When I was in the sixth grade, in 1982, everything at Kettering Elementary School came to a grinding halt for a few days so that the boys and girls could be separated from each other for a few hours and get a couple of hours of education about the big P. Puberty.
It was sex ed day.
By the time my youngest daughter was in elementary school, just a few years ago, she had to spend some time every year from the third grade on getting more and more advanced education about puberty and all that comes along with it.
I never knew what the boys were taught in 1982.
Ruby came home in the fifth grade scandalized by what she’d learned from the guys in her class after they’d had their turn through the puberty class that year.
I bring all this up to say — we do a pretty good job of at least trying to educate kids on puberty and the changes that they can expect their bodies to go through as they grow up.
Which is why I’m more than a little scandalized to find myself, on the eve of my 48th birthday, completely caught by surprised (in the worst possible way) by the fact that puberty is actually one end of a spectrum and the other end of that spectrum is just as difficult to navigate and just as shocking to find myself thrust into.
Just like I really didn’t know what was going on with the boys in 1982, I don’t know much about what happens to men when they get to the 50-ish zone beyond ha-ha Male Menopause. (Is that even a ha-ha thing? Is andropause a thing? Does the fact that my spell check recognizes it as a word mean it’s a thing. Jesus. This is ridiculous.)
But at least I had Judy Blume when I was ten.
And my mom and world’s most awkward school counselor to let me know that I was going to get boobs and my period, and I should use a condom when the time came (but, you know, I should really wait until I got married), and all kinds of things that made me feel a little gross and a little tantalized at the same time.
There’s no equivalent of that little network of learning at the other end of the spectrum.
I mean, obviously I’ve been aware of menopause. Like — the word. I know what it means. I know that women stop getting their periods at some point. I had some vague idea of hot flashes and, maybe, a slowed metabolism? Probably sometime in my 50s. Maybe mid-50s? It feels like a grandma thing.
I know that it’s caused by hormonal changes.
It’s something that I kind of blithely wished would hurry the hell up, when my periods were terrible and I thought I might need a hysterectomy.
It never registered with me that I’ve never, not once, had a conversation with another woman (or, for that matter, another human being) about menopause until last month when I suddenly found myself run over by some kind of internal train.
I mean, one day I felt fine. Just like I’ve felt every healthy day of my adult life.
And the next I felt like every single one of my systems went on strike at the same time.
You know Stephen King’s Carrie?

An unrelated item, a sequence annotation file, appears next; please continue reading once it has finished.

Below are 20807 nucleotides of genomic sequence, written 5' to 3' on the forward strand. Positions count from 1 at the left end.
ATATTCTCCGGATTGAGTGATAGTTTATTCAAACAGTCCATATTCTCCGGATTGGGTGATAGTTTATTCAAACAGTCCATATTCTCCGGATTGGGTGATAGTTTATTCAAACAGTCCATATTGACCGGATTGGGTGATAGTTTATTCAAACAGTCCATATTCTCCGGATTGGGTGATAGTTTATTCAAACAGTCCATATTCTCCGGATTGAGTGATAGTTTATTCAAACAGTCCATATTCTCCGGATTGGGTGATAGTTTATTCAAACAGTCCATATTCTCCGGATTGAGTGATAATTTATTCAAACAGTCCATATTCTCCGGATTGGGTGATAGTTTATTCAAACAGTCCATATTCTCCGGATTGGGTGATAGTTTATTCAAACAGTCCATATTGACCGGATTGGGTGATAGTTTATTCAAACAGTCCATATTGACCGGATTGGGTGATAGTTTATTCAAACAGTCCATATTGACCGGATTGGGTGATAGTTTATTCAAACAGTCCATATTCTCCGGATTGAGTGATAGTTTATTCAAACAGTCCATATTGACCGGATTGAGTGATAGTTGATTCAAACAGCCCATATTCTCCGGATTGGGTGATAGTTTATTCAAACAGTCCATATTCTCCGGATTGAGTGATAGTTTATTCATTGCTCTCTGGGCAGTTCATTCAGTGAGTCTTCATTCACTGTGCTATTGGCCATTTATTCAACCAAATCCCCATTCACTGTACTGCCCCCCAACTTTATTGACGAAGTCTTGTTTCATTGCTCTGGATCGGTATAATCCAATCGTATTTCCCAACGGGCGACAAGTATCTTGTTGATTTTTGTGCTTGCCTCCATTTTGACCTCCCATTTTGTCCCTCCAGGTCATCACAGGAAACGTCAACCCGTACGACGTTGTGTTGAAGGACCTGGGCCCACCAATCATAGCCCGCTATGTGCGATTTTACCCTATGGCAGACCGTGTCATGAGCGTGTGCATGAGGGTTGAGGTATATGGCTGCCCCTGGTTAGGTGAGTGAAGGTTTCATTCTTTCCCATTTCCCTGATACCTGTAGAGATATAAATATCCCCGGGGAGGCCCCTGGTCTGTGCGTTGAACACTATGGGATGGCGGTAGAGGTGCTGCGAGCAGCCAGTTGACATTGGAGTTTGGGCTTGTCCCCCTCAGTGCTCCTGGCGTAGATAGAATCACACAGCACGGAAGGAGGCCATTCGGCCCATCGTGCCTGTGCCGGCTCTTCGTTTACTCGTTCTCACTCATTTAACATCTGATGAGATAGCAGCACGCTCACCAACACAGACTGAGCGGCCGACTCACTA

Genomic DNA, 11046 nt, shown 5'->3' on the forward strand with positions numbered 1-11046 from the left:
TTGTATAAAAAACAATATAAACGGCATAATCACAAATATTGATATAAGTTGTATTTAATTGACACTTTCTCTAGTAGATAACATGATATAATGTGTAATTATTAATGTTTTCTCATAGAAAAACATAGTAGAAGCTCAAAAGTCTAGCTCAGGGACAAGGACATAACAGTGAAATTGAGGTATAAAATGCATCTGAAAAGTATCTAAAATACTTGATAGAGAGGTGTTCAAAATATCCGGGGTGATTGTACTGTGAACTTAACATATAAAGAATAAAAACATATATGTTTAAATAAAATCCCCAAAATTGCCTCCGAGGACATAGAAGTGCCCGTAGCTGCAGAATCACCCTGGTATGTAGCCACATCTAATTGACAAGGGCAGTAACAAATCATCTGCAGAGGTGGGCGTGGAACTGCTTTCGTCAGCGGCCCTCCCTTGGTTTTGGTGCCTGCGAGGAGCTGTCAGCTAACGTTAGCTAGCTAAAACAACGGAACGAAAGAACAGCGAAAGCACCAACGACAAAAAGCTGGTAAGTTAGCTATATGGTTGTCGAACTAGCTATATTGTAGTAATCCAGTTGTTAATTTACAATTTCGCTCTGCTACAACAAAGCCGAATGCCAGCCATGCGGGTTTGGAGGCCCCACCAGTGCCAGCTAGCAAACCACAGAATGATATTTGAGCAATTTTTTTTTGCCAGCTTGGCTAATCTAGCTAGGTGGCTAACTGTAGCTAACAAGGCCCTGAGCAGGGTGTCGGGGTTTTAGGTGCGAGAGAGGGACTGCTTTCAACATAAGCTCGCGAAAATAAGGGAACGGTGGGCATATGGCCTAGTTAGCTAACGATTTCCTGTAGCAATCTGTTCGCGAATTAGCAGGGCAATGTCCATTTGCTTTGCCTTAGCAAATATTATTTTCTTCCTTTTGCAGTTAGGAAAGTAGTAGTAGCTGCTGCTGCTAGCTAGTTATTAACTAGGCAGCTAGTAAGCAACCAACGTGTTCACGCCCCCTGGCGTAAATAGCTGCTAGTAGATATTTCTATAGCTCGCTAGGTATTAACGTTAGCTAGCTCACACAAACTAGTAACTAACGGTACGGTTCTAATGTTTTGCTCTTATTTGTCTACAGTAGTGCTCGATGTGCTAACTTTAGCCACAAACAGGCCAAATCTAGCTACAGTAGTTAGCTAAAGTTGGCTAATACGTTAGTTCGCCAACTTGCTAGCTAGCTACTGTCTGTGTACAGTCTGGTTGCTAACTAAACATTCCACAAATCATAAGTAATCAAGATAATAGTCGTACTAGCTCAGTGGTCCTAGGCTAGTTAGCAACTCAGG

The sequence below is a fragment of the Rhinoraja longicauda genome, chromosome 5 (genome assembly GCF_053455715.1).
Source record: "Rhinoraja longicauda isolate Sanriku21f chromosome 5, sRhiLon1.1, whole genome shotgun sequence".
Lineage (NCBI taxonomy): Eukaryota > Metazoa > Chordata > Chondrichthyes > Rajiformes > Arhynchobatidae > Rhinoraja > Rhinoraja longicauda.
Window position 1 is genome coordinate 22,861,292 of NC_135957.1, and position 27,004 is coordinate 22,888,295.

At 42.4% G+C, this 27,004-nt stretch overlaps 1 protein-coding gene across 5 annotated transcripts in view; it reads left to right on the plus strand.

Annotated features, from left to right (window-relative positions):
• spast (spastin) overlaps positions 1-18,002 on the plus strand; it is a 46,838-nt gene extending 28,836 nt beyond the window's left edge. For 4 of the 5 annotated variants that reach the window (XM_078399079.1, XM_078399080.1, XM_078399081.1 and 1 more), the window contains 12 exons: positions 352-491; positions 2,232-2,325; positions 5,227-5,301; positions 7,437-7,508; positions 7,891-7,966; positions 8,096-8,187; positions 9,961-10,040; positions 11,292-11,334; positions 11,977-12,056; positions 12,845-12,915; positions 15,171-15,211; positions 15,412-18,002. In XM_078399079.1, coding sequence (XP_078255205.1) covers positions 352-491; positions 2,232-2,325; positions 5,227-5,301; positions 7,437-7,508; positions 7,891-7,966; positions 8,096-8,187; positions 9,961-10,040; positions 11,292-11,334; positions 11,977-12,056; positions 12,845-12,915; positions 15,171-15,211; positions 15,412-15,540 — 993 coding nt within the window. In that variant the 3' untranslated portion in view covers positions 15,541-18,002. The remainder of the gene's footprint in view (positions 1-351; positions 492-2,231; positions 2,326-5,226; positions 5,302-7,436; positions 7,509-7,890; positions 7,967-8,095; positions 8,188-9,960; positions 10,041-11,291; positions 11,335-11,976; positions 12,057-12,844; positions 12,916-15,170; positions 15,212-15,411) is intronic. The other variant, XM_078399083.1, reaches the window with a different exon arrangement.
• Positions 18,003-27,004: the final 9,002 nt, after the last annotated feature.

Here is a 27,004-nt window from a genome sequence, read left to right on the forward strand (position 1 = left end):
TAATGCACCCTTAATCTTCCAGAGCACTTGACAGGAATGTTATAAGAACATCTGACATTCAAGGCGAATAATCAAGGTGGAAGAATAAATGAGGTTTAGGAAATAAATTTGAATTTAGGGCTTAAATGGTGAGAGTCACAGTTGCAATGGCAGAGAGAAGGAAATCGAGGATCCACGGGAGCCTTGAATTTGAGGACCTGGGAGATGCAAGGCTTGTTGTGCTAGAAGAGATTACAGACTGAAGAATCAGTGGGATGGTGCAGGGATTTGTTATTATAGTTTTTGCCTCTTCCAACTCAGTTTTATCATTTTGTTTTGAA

The scene where the poor girl cowers in the gym shower absolutely terrified because she’s fucking hemorrhaging from her vag and has literally no idea what’s happening to her.
She thinks she’s dying — which is a reasonable response to blood suddenly pouring out of one of your orifices.
I mean, when you think about it, periods are extremely weird on their surface. They require a lot of preparation ahead of time.
That scene is iconic because it’s so visceral. The teacher who helps her is less than kind — mostly because it’s so utterly absurd that a girl could get to high school and remain completely oblivious to menstruation.
Carrie had probably heard about periods before. I mean, she’s in a high school girl’s gym when she starts hers. And she’s old enough to likely be the last girl at her school to start hers. Maybe by a year or two. But if her mother never told her what exactly ‘period’ meant, and no one else did either, then yeah — you end up with a horror movie.
Okay. Got all that?
Good. Now let me tell you this: no one talks about menopause. I mean it. They don’t.
I feel like any woman older than 40 knows that there’s a weird phenomenon where we just sort of start going invisible at a certain point. It gets harder and harder to be seen and heard.
But this . . . this major event just doesn’t even get brought up. If it’s ever given any cultural mention it’s a joke — some crone dripping with sweat during a hot flash. But mostly, not even not. At least periods are made of fun off.
Like…ooh, she’s upset? She must be on her period. Haha.
Talking about menopause though? Making sure that women aren’t broadsided by it? Yeah. That doesn’t happen.
I mean, maybe my mom would have given me some info. Or at least I would been able to observe her experiences. But she died when she was young.
A girl who doesn’t have a mother could reasonably expect to reach puberty and still be aware of what to expect via their sisters, other adult women, her friends telling her what their mothers and older sisters have told them, those puberty classes in the sixth grade, etc. Plus books, movies, television shows.